Selection Effects and Social Desirability Bias in Studies of Religious Influences
Mark Regnerus, University of Texas at Austin
At face value, religion appears to exert influence on the attitudes and actions of many people. However, some researchers are more skeptical about religious influences, choosing to attribute them to selection effects and/or social desirability bias in survey responses. We consider in this study the implications of selection effects and social desirability bias for studies of religious influences on adolescents. Our results suggest that two common measures of religiosity – religious service attendance and self-reported religious salience – are indeed subject to selection processes. There is also evidence for a strategic inclination to be more religious. However, these do not tend to alter independent religious effects on a variety of outcomes. Little evidence of social desirability bias is noted. More considerable evidence is found for reciprocal effects; that is, the likelihood that outcomes and behaviors may alter religiosity as much or more than it alters them.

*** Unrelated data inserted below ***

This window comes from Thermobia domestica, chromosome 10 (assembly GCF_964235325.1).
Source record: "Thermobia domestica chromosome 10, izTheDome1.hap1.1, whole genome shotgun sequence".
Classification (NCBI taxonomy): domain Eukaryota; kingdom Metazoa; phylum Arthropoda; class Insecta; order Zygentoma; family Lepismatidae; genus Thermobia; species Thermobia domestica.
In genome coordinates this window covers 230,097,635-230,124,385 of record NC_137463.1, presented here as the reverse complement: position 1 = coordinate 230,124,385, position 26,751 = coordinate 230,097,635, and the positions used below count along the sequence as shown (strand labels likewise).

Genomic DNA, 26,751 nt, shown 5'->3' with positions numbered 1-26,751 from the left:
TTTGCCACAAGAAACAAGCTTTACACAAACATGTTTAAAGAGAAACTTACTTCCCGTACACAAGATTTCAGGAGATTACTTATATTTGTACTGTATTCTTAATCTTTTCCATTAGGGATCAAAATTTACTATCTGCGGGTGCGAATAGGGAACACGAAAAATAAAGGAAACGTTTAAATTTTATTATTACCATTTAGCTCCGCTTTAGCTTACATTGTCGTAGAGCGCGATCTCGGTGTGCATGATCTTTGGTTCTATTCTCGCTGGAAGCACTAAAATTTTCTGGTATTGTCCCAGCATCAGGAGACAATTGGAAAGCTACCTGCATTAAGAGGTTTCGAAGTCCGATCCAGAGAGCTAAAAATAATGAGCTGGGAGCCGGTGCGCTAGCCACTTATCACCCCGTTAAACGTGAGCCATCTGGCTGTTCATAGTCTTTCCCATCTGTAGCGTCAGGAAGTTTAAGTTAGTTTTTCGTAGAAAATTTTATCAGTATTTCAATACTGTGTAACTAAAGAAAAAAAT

Presented in Session 170: Measuring Religious Influence